Email is just one of many distractions that can affect your productivity.
How often are you distracted at work?
It's a question that's almost laughable, right? Most of us are distracted several times, if not dozens of times, every day.
We get emergency emails and phone calls. We take breaks to browse the Internet. Co-workers walk into our office for a quick chat, or send us amusing instant messages.
It doesn't matter where you work or what you do, you probably deal with distractions on a daily basis. And these distractions are costly: a 2007 study by Basex estimated that distractions cost U.S. businesses $588 billion per year, and this high cost is likely repeated in organizations around the world.
What's more (and depending on the complexity of our work), regaining concentration after a distraction can take quite a few minutes. If we're distracted 10 times a day, multiply the time lost by 10, and it's easy to see why we sometimes don't get much quality work done.
Learning how to minimize distractions can dramatically increase your productivity and effectiveness, as well as reduce your stress. Without distractions, you can get into flow , produce high-quality work, and achieve much more during the day.
In this article, we'll discuss the most common distractions we face at work, and we'll look at strategies for minimizing or eliminating them.
While email is incredibly useful, it's also one of the biggest work distractions we face. Many of us could spend entire days simply reading and responding to emails.
Keep your email program closed – When you're not using your email program, close it entirely – or at least turn off the visual or audible alerts that distract you. This eliminates the temptation to check it constantly.
Most email programs will also allow you to fetch new email manually with a "send/receive" button, or will allow you to set it to get new email automatically at certain times of the day (every three hours, for example).
See our article on Managing Email Effectively for more strategies on minimizing the distractions caused by email. Our article Overcoming Information Overload , and our Expert Interview on Managing Email with Mike Song, may also be helpful.
A disorganized desk or office can be very distracting. When your work space or work life is disorganized, it can be difficult to think and plan clearly.
Getting organized is a topic that could easily fill books, and it does! We have several good resources here at Mind Tools.
Our articles How to Be Organized , Actions Programs , The Art of Filing , and The 5S System will help you to organize your office and work life, so you can be more productive – and less distracted – during the day.
Instant messaging can be useful, but many times it's also a way for co-workers to interrupt you without having to get up and walk into your office.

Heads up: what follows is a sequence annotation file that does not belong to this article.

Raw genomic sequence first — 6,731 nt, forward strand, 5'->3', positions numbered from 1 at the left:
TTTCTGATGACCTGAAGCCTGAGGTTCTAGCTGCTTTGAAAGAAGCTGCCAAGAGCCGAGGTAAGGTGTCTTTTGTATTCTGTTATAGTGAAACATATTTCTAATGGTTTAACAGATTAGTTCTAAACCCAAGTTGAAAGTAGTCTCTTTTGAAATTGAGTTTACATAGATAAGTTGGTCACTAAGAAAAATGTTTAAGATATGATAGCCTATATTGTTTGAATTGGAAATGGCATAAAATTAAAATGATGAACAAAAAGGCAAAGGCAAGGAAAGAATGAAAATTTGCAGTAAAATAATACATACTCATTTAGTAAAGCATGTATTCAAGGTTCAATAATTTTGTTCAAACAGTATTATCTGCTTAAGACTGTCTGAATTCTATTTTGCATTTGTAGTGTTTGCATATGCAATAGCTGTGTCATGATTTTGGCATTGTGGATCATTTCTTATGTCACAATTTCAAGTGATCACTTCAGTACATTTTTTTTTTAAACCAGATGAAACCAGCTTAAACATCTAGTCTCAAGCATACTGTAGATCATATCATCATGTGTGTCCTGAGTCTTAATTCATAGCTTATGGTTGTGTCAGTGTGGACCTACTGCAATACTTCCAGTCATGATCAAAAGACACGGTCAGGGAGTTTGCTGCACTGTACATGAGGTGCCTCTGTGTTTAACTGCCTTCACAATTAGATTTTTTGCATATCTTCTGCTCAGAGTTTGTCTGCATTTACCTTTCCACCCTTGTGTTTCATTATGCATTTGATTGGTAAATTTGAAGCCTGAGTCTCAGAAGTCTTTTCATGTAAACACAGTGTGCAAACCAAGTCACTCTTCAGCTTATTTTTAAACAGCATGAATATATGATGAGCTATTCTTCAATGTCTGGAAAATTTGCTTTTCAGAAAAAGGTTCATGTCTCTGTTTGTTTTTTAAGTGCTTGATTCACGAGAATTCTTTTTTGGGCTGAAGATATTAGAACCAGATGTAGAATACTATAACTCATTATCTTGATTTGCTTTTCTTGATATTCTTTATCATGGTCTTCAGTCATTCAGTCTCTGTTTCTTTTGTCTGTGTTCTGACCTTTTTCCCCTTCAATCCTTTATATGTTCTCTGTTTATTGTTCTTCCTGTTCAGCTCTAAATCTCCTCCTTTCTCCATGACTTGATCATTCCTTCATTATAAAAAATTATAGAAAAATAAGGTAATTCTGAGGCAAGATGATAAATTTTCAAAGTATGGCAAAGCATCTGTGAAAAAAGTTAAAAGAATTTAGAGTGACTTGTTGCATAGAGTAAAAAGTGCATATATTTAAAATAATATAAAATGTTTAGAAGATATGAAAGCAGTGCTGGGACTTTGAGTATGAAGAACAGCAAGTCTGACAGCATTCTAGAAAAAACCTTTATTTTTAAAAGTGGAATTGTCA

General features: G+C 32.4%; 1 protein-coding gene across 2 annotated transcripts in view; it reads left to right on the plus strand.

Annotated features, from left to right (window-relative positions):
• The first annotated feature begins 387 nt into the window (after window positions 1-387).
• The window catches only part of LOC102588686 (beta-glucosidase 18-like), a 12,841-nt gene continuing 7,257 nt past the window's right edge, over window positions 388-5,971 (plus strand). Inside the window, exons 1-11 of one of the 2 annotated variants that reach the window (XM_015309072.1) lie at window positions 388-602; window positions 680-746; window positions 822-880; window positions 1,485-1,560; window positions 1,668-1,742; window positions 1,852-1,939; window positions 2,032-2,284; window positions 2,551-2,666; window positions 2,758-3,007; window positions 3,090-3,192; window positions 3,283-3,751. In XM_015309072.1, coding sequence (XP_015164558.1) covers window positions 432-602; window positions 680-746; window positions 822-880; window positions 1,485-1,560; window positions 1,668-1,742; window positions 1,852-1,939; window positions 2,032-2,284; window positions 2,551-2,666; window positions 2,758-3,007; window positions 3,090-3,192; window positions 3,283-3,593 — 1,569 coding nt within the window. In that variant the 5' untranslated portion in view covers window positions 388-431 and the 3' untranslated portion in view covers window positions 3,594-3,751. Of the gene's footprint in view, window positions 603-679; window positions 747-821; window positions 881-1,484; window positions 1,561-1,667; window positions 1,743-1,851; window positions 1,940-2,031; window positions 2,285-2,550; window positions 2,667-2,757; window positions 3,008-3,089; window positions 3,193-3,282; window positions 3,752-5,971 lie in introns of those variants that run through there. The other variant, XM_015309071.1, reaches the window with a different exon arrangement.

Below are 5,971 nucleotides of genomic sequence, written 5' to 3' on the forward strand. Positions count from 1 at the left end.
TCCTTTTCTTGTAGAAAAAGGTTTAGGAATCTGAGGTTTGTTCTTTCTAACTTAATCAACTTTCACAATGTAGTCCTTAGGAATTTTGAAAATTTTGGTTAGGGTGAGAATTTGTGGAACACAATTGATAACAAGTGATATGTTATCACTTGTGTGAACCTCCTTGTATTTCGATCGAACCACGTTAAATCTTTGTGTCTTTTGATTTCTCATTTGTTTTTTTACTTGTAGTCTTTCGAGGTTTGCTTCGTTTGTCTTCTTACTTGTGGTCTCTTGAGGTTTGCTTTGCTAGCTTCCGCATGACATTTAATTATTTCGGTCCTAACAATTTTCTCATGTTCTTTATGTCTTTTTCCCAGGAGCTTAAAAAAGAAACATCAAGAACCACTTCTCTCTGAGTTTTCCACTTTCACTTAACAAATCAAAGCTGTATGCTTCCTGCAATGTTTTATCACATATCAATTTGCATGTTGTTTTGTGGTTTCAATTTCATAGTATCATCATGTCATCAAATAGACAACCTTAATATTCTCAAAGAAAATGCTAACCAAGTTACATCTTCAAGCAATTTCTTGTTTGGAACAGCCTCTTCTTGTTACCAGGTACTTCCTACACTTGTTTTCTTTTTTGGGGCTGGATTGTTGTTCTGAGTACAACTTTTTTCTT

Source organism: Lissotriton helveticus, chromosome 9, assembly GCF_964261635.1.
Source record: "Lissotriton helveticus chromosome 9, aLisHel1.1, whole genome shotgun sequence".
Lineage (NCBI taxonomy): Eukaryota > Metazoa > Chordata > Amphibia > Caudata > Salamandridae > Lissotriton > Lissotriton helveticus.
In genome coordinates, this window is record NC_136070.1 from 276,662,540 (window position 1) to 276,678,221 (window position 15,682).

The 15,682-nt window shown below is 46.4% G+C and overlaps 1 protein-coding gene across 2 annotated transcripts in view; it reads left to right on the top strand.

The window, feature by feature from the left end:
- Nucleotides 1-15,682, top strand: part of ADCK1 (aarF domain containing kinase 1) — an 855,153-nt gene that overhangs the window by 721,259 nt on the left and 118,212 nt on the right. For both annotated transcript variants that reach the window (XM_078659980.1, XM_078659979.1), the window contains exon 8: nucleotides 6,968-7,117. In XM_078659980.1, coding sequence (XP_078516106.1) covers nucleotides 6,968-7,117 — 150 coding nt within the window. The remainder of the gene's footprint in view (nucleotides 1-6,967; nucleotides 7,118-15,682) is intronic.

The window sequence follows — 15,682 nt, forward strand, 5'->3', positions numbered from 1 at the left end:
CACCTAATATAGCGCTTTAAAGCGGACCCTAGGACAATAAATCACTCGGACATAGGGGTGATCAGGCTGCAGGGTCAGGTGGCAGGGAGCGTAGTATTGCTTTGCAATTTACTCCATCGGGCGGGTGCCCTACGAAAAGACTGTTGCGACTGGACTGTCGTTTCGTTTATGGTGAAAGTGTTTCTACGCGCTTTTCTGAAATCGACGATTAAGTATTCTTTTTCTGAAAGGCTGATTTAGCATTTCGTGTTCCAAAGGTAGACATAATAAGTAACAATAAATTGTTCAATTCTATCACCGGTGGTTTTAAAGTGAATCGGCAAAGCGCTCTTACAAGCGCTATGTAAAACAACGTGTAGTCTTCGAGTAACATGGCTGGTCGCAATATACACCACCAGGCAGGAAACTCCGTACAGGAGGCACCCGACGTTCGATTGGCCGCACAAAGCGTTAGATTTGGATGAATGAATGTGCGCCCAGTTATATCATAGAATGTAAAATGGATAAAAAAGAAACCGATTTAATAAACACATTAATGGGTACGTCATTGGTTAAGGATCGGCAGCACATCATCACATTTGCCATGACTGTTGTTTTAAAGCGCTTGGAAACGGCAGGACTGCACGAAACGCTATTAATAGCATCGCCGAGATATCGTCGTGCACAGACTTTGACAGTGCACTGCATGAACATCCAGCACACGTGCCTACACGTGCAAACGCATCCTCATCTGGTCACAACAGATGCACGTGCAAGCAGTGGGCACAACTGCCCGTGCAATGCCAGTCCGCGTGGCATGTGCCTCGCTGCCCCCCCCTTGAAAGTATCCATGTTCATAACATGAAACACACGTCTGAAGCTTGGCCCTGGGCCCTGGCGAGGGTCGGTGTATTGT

If you use instant messaging (it's very powerful if used in a disciplined way), get into the habit of using it for small, quick queries. It's often better to use email or the phone for more complex ones.
Also, if you find yourself distracted by IM, consider setting specific times during the day for being "online." Then, when you don't want to be contacted, leave it off or set your status to "busy." If people need to contact you, make sure they know your "hours" for IM.
The ring of the phone has become almost like Pavlov's bell for some people – we think we must answer it, even if we're concentrating on something important.
Minimize phone call distractions by turning off your phone during your peak work hours. Or, let your team know that you won't take non-essential calls between specific times, such as from noon to 2 p.m.
Alternatively, get people into the habit of using IM to check with co-workers that they are OK to take a call. If co-workers are deep in concentration, they can ask to "talk in 10 minutes" without losing the thread of their work.
Browsing the web can take up enormous amounts of time from our day, and when we start looking on the Internet for one thing, it's easy to get lost for 20 minutes or more.
Close your Internet browser – Eliminate Internet distractions by keeping your browser closed when you're not using it. If you repeatedly check personal email, or go on social networking sites like Facebook or Twitter, then log out of your account. If you're forced to take those few extra seconds to log in each time, it may remind you that you're not focusing on work.
However, bear in mind that tools like Twitter are increasingly useful for staying in touch with events in your industry. Just make sure that you only check it at set times of the day – for instance, before lunch and at the end of the day.)
Co-workers often create the greatest distractions.
Our article Managing Interruptions offers further help on dealing with interruptions by co-workers.
Windows, a busy highway, or loud co-workers may all contribute to a distracting work environment.
Coming to work well rested is vital to having a productive day.
We all face distractions on a daily basis. Distractions not only lower our productivity, they also increase our stress.
You probably already know what distracts you the most – phone calls, emails, instant messages, Internet browsing, interrupting co-workers, and so on. Strategies like scheduling email checks, turning off your phone, and leaving the office for a quieter environment may eliminate distractions so that you get more done.
Try several strategies to find the ones that work, and then stick to them!
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